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'Ban rugby ticket re-sale, the price is just too high'.

Byline: Martin Shipton Chief Reporter

ANGRY rugby fans and politicians say the UK government should have made it illegal to resell Rugby World Cup tickets - just as they did at the 2012 London Olympics.

S4C's current affairs programme Y Byd ar Bedwar has spoken to fans at rugby clubs across the country who claim they can't afford to follow Wales at the World Cup and are forced to watch games on TV. In tonight's edition of the programme, they also investigate the secondary ticketing market and confront a tout selling tickets for huge profit in Cardiff city centre.

At Newcastle Emlyn RFC, where Wales stars Gareth Davies and Scott Williams grew up together, current players gathered to watch last Saturday's epic match between England and Wales. Although ecstatic at the victory, several were dismayed that they were forced to watch their local heroes on TV.

Scott Williams' brother, Alex, was among those watching on the clubhouse's big screen: "I think they need to bring ticket prices down so the boys and girls in clubs like these can see the boys playing on the big stage," he said.

His team-mate, Dyfed Morgan, said things were made even worse by touts buying tickets and selling them on for big profits.

"They just need to stop that business [touting] altogether," he said. "If you buy a ticket, you should use it yourself. Passing it on and making a profit - it's just a joke really, isn't it?" When he was Shadow Sports Minister, Rhondda MP Chris Bryant called on the government to outlaw the resale of rugby tickets, claiming touts are "parasitical ripoff merchants".

On tonight's programme, Ynys Mon AM Rhun ap Iorwerth joinscalls to introduce a new law to clamp down on touts.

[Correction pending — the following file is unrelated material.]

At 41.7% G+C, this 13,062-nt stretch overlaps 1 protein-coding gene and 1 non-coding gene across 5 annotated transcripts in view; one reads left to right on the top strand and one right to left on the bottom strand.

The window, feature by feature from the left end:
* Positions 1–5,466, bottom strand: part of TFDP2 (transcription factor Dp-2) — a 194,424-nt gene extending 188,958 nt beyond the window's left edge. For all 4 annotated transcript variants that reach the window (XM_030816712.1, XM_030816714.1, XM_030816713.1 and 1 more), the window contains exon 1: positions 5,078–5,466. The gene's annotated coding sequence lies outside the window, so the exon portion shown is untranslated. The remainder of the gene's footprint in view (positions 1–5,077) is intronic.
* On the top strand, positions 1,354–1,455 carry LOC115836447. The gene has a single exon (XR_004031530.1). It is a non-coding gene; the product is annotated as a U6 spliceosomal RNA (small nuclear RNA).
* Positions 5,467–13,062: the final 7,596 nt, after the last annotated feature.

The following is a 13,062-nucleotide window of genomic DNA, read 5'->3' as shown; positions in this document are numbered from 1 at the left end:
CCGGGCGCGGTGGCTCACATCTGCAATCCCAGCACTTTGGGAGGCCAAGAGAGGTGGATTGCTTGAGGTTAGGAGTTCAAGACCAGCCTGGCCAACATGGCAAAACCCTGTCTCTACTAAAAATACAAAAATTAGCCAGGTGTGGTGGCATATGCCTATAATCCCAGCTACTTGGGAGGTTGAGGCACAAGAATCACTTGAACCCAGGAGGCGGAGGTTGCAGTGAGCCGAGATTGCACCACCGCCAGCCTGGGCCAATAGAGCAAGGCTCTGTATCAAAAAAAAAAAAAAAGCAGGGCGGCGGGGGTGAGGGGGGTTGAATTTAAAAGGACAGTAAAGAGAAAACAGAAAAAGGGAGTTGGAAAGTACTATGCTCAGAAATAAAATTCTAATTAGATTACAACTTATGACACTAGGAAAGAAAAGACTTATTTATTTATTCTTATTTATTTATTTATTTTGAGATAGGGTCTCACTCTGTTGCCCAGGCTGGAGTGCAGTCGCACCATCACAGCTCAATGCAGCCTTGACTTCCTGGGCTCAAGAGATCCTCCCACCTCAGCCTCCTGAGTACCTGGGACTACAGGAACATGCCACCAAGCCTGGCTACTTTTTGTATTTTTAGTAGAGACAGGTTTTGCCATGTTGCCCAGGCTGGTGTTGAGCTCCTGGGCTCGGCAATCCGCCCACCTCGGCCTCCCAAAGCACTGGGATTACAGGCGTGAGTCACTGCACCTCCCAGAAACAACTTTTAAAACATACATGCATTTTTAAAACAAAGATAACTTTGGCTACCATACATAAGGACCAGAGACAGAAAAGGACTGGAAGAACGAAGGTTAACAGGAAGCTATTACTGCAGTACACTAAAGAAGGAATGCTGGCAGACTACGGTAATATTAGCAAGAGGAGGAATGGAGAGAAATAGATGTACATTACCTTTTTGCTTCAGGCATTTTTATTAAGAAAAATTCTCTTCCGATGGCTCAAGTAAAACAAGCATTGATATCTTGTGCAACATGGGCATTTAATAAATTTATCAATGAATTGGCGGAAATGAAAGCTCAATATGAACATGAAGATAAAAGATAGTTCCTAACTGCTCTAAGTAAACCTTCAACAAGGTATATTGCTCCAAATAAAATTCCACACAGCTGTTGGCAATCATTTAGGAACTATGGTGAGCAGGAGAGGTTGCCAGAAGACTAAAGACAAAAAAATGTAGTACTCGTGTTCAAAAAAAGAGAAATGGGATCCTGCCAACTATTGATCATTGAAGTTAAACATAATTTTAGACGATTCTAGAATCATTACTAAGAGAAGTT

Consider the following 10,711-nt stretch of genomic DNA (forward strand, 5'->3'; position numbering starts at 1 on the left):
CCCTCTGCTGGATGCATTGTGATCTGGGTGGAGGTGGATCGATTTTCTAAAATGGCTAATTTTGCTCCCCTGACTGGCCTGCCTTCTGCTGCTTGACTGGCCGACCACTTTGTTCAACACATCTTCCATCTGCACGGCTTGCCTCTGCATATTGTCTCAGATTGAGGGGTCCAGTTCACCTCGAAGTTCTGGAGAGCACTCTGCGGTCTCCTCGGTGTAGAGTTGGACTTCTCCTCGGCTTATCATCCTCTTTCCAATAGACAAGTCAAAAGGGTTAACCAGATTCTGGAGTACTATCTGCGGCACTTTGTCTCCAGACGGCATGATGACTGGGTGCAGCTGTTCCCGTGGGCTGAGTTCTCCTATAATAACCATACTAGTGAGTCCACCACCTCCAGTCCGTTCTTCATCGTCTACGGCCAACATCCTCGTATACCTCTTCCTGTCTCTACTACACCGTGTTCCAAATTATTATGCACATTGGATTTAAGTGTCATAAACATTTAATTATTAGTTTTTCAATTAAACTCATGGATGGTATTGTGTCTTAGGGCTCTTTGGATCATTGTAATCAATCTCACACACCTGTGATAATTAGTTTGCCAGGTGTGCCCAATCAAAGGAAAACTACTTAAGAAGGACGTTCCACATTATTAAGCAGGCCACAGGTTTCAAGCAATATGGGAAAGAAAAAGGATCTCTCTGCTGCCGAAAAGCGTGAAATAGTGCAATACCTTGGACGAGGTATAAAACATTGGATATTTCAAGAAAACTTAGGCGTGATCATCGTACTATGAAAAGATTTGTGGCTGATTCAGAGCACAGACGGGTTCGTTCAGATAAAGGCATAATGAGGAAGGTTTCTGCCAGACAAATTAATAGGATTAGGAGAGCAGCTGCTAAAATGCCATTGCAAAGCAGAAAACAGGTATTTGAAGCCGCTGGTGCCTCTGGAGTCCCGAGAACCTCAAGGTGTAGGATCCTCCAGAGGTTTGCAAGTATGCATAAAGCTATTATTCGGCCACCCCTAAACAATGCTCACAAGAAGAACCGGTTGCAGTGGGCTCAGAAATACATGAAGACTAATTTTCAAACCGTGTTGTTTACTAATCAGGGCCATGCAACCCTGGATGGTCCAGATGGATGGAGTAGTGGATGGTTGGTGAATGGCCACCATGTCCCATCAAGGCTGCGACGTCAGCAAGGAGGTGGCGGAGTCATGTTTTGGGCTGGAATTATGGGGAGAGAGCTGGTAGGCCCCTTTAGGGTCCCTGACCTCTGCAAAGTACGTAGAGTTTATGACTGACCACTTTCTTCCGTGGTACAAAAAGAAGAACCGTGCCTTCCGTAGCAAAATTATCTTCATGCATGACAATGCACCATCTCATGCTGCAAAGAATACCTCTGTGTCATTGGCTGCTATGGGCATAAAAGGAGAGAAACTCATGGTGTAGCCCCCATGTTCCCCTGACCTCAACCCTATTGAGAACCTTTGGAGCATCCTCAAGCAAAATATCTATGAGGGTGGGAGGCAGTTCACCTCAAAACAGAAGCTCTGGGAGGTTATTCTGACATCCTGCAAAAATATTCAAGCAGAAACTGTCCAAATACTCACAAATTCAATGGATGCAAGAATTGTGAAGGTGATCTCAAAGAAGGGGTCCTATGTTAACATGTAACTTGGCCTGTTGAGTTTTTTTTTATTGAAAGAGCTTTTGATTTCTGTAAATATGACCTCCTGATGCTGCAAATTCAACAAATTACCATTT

He said: "The UK government did try and get to grips with this issue three years ago when the Olympics came to London [by passing a law making the resale of tickets for that event illegal]. It makes no sense to me that they made a sensible decision for that tournament, but didn't make the same decision for the Rugby World Cup."

Although reselling tickets isn't illegal, it is against the Rugby World Cup's rules. According to the organisers' terms and conditions, tickets bought or obtained from any unofficial source are void and may be seized or cancelled without refund or compensation.

Y Byd ar Bedwar journalists scoured the web to track down touts who were flouting World Cup rules by offering tickets to Wales' World Cup games. The seller, advertising himself as 'J', said he was based in Edinburgh, Cardiff and London at various times. He was also advertising tickets for at least seven other World Cup games. The programme's reporter responded to an advert offering tickets for last Saturday's match at Twickenham.

After being contacted by 'J', the reporter agreed to meet the tout in Cardiff city centre before Wales' opening World Cup game with Uruguay. But after handing over PS350 for a ticket worth PS160, they revealed they were journalists and confronted the seller.

'J' refused to respond and snatched back the ticket before storming off. In subsequent phone conversations he insisted he wasn't a tout and was simply selling a spare ticket for a loss, claiming he had spent PS400 originally. He refused to say where he had bought the ticket and the others that were advertised under the same profile on Gumtree.

Tournament organisers England Rugby World Cup 2015 claimed they had tried to push the government to make reselling tickets illegal. Managing director Steve Brown told Y Byd ar Bedwar: "It would have been a lot easier for us if we'd had the same laws as the London Olympics. " In a statement, the UK government said it had introduced a new Consumer Rights Act this year, enforcing online sellers to give information such as face value and seat numbers when advertising tickets. A review into the secondary ticketing market was commissioned and is expected to be completed next year.

On Saturday outside Twickenham touts were again brazenly selling tickets on the streets.

According to Steve Brown, steps are being taken to try to clamp down on the sellers - arguably making it even more difficult for genuine fans to get to games.

He said: "People who are trying to sell tickets in breach of our terms and conditions are aware they're breaking the rules. We have written to over 900 individuals advertising tickets to ask them to stop selling those tickets, and they have withdrawn them.

"We know touts are selling tickets here. We have additional police operations at the bigger matches to help us manage that."

Y Byd ar Bedwar will be broad-cast tonightat 8.25pm on S4C.


Ticket tout 'J', left, is confronted <B by S4C reporter Gwyn Loader, right

Tickets for Rugby World Cup games have not come cheap <B
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Publication:Western Mail (Cardiff, Wales)
Date:Sep 29, 2015
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